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Positively A Function

The function \( f: \mathbb{R}^+ \rightarrow \mathbb{R}^+\) satisfies the functional equation

\[ f(f(x) ) = 6x - f(x). \]

Determine all such functions \( f(x) \).
It is clear that \( f(x) = 2x \) is a solution. Are there any others? Why, or why not?

Note: You should not assume that the function is a polynomial, or even that it is continuous.


This expands on a problem posed by Sanjeet

Note by Calvin Lin
3 years, 1 month ago

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Fix some \(a > 0\) and let \(n = \frac{f(a)}{a}\), so that \(f(a) = na\). Then by definition of \(f\), we must have \(n \ge 0\). For \(k \in \mathbb{N}\), we denote \(k\) applications of \(f\) to \(a\) by writing \(f^k (a)\) (i.e. \(f^1 (a) = f(a)\), \(f^2 (a) = f(f(a))\), etc.)

It's easy to show, by induction, that for all \(k \in \mathbb{N}\), we have: \[f^k (a) = \frac{1}{5} \left((-3)^k(2-n) + 2^k(n+3) \right) a\]

Suppose that \(0 \le n < 2\). By the Archimedean Principle, we can find some \(k \in \mathbb{N}\) such that \(k > log_{3/2} \left(\frac{n+3}{2-n} \right)\) and such that \(k\) is odd. For this value of \(k\), we have \((-3)^k(2-n) + 2^k(n+3) < 0\), so that \(f^k (a) < 0\). This is a contradiction since the range of \(f\) is positive numbers.

Now suppose that \(n > 2\). By the Archimedean Principle, we can find some \(k \in \mathbb{N}\) such that \(k > log_{3/2} \left(\frac{n+3}{n-2} \right)\) and such that \(k\) is even. For this value of \(k\), we have \((-3)^k(2-n) + 2^k(n+3) < 0\), so that \(f^k (a) < 0\). This is a contradiction since the range of \(f\) is positive numbers.

Therefore, we must have \(n = 2\), so \(f(a) = 2a\).

Therefore, if we unfix \(a\), we get that \(f(x) = 2x\) for all \(x > 0\). Ariel Gershon · 3 years, 1 month ago

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We let \(x=a_0\) and \(f^n(x)=a_n\). Plugging in \(x=f^{n}(x)\) gives \(a_{n+2}=6a_n-a_{n+1}\).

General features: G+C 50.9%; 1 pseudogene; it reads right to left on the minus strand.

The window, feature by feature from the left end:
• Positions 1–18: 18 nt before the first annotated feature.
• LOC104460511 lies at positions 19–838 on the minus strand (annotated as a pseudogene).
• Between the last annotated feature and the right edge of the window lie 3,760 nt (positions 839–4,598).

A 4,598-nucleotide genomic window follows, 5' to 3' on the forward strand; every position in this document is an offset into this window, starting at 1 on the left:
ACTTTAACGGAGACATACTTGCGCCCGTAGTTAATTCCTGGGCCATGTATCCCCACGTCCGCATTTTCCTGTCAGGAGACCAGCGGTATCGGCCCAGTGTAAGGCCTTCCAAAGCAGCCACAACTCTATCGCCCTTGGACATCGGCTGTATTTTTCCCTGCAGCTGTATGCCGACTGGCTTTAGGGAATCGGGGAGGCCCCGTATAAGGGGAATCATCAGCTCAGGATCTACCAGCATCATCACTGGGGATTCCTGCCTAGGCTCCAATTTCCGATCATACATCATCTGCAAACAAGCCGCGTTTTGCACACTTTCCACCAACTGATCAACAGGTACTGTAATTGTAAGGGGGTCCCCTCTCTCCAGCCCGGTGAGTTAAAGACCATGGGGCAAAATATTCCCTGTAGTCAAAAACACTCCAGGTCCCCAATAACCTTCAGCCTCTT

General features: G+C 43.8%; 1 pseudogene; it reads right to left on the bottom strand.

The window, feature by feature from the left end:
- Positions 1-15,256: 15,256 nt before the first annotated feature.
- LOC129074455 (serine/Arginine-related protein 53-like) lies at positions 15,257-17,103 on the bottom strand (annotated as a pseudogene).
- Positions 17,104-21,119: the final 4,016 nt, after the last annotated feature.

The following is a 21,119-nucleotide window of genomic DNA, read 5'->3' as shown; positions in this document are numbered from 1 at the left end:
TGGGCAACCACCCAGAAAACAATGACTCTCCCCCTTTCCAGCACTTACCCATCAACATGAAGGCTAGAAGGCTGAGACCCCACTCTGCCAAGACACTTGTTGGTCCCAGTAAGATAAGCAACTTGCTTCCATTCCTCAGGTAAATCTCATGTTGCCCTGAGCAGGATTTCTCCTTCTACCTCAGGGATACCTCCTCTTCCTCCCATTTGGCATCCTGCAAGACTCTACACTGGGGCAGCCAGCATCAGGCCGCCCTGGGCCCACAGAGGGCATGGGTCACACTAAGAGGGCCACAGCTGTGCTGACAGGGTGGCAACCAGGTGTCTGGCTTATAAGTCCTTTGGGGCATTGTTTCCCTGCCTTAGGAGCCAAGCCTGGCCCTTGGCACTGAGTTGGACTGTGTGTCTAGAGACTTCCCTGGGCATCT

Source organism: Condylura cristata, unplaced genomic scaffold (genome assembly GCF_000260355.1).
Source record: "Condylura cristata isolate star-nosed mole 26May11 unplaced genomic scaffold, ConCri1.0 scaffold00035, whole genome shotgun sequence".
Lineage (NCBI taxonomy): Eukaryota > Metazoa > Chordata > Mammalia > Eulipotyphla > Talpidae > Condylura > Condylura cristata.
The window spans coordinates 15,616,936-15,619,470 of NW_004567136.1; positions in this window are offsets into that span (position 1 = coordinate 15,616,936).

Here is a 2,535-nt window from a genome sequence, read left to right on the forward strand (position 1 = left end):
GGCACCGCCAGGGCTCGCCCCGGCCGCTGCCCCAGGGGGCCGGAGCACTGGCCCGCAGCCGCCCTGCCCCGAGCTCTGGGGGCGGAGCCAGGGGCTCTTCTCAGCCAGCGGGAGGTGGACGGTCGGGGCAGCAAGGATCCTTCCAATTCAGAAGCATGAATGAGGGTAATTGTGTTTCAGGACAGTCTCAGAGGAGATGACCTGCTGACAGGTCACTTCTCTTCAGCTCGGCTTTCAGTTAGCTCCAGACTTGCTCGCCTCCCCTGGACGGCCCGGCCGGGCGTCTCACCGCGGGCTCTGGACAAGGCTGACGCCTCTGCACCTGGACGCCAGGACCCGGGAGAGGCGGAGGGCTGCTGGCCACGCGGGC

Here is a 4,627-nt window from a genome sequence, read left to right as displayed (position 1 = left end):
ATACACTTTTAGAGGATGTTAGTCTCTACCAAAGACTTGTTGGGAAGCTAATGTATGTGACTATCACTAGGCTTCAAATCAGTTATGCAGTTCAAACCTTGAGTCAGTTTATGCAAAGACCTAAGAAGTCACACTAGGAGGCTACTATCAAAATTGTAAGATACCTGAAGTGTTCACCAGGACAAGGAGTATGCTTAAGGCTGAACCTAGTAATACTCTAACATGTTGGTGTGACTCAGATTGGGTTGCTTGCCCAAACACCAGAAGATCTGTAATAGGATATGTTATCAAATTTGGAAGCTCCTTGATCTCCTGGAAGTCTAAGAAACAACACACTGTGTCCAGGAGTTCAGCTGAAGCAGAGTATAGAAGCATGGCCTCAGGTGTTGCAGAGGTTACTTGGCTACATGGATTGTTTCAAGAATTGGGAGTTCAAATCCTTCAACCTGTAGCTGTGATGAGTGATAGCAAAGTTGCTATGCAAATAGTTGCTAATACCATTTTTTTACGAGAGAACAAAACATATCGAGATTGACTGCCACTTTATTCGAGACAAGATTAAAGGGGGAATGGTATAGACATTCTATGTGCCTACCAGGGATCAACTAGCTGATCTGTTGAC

The characteristic polynomial of this recurrence relation is \(c^2+c-6=0\) which has roots \(c=2,-3\). Thus we can represent \[a_n=\lambda_1(2)^n+\lambda_2(-3)^n\]

all we need to do is find a function that satisfies \(f(\lambda_1(2)^{n-1}+\lambda_2(-3)^{n-1})=\lambda_1(2)^n+\lambda_2(-3)^n\).

Now note that \((-3)^n\) grows faster than \((2)^n\), no matter what constants \(\lambda_1,\lambda_2\) we pick. However, since \((-3)^n\) oscillates between positive and negative, that would imply that when the function is applied to some positive \(x\), then \(f(x)\) is negative! Thus, we must have \(\lambda_2=0\). Therefore, we want \[f(\lambda_1(2)^{n-1})=\lambda_1(2)^{n}\] Subbing \(x=\lambda_1(2^{n-1})\), we see that \[\boxed{f(x)=2x}\] which is our only solution.

Does this work? Daniel Liu · 3 years, 1 month ago

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@Daniel Liu Nice. A wording correction though. Note that if \(\lambda_1\) is large enough and \(0<\lambda_2<1\) is very small then the function will give a lot of positive values at first. But as \(n\) gets arbitrarily large it will eventually start to give negative values. So you might want to clarify that. :) Jubayer Nirjhor · 3 years, 1 month ago

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@Daniel Liu That's where I'm stuck too. :/ Jubayer Nirjhor · 3 years, 1 month ago

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@Jubayer Nirjhor I think I got it. Edited the post. Daniel Liu · 3 years, 1 month ago

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Hint: Look at the tags. Calvin Lin Staff · 3 years, 1 month ago

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Looking at the functional equation, it is apparent that f(x) must be linear and that it cannot have a constant term. Thus f(x)=k*x. To find the values that k can assume, substitute in the functional equation: k^2=k-6; solutions are k=-3 or 2. Since the function is defined in Positive Real space, it has to be f(x)=2x. Amruta Vasudevan · 3 years ago